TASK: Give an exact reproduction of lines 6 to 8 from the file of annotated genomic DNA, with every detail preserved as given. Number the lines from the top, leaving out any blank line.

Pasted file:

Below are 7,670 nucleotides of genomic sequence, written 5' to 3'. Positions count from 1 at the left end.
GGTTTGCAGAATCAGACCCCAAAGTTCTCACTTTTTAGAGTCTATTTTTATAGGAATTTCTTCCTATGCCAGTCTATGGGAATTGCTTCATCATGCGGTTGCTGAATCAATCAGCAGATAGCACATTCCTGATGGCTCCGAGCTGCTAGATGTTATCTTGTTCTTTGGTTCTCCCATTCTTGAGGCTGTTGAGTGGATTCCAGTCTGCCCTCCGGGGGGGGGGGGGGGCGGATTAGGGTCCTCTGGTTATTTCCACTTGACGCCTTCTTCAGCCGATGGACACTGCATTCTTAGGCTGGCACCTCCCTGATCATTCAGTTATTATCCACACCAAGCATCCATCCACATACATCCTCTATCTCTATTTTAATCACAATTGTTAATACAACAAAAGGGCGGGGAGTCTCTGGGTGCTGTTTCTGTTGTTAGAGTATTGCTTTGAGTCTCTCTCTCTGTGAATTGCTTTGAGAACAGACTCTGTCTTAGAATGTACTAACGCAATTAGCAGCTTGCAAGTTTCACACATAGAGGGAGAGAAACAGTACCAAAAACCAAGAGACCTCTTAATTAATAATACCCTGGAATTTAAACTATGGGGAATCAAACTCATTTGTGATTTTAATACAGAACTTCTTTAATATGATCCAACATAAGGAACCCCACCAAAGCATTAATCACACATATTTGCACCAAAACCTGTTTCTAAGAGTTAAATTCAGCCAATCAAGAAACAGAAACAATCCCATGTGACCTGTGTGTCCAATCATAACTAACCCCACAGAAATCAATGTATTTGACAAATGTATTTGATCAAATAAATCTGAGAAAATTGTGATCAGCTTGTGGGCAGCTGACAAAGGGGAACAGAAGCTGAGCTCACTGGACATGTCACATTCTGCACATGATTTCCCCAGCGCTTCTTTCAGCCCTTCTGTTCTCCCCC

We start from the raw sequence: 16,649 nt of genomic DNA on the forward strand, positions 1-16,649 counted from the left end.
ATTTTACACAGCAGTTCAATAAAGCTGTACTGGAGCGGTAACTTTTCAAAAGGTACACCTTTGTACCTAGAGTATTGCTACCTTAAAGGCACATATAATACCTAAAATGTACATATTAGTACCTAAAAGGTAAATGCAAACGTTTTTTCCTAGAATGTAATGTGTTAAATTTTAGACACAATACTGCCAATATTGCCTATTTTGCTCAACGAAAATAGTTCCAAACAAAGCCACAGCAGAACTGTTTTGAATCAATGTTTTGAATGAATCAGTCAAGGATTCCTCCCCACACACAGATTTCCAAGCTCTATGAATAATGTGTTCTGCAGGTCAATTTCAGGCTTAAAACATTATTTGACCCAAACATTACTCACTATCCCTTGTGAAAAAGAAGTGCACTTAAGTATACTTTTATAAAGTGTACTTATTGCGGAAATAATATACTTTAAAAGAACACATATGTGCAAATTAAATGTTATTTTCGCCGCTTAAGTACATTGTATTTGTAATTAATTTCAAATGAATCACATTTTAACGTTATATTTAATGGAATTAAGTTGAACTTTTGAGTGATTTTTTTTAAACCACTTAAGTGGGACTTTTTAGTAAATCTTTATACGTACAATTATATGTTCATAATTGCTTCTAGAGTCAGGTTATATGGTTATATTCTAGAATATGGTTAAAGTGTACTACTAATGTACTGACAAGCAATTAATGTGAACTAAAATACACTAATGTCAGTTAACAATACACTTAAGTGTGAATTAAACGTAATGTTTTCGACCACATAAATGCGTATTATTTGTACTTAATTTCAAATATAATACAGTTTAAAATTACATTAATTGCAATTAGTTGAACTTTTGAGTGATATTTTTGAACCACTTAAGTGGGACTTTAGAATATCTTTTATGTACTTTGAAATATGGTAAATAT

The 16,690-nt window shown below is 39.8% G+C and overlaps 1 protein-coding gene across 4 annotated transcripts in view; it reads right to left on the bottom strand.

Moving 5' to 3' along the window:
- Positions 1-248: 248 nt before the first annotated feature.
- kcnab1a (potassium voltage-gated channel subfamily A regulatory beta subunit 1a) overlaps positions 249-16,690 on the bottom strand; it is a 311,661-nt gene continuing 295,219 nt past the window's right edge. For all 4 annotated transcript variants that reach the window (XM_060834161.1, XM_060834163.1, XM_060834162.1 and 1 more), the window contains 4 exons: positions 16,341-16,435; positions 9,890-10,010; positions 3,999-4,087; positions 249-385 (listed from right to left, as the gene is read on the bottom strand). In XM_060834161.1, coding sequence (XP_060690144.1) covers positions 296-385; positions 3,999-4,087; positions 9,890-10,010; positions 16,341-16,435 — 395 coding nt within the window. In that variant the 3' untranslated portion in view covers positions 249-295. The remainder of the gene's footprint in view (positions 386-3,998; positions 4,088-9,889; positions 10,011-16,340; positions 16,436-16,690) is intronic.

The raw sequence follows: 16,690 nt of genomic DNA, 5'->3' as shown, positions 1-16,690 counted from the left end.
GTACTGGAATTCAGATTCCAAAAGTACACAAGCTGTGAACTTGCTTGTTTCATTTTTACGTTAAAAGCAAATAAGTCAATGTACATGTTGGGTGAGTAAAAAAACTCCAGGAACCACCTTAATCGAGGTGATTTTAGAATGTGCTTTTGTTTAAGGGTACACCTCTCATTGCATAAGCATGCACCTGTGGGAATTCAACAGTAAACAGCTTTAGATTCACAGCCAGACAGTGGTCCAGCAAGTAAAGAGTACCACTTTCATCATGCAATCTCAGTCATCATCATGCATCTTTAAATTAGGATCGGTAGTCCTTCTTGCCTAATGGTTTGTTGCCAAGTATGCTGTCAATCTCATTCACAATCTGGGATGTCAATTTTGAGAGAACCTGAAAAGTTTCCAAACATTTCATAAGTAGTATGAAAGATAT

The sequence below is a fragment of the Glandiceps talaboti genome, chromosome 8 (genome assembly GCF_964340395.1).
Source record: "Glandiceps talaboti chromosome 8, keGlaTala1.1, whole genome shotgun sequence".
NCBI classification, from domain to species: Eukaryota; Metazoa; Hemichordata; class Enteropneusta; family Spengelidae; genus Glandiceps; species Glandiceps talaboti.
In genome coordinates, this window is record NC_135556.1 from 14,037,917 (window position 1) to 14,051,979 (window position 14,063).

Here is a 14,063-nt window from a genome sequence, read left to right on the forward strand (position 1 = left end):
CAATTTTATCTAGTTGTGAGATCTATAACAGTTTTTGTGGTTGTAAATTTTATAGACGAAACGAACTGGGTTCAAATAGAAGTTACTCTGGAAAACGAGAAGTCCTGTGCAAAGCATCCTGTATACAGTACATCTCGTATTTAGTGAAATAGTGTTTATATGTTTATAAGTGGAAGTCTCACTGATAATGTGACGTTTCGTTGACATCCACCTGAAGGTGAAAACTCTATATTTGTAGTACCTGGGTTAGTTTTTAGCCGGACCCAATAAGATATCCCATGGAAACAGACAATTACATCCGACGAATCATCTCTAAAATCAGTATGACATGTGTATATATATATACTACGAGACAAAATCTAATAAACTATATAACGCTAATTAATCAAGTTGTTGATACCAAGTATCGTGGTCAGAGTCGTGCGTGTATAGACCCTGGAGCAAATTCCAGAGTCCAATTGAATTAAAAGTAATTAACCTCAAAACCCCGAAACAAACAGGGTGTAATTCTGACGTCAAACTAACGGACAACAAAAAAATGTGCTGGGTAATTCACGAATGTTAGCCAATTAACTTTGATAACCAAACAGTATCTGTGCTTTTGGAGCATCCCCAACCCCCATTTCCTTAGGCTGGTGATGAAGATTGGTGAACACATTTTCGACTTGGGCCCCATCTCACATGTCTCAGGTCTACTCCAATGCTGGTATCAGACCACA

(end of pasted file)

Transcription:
Moving 5' to 3' along the window:
- Positions 1-248: 248 nt before the first annotated feature.
- kcnab1a (potassium voltage-gated channel subfamily A regulatory beta subunit 1a) overlaps positions 249-16,690 on the bottom strand; it is a 311,661-nt gene continuing 295,219 nt past the window's right edge. For all 4 annotated transcript variants that reach the window (XM_060834161.1, XM_060834163.1, XM_060834162.1 and 1 more), the window contains 4 exons: positions 16,341-16,435; positions 9,890-10,010; positions 3,999-4,087; positions 249-385 (listed from right to left, as the gene is read on the bottom strand). In XM_060834161.1, coding sequence (XP_060690144.1) covers positions 296-385; positions 3,999-4,087; positions 9,890-10,010; positions 16,341-16,435 — 395 coding nt within the window. In that variant the 3' untranslated portion in view covers positions 249-295. The remainder of the gene's footprint in view (positions 386-3,998; positions 4,088-9,889; positions 10,011-16,340; positions 16,436-16,690) is intronic.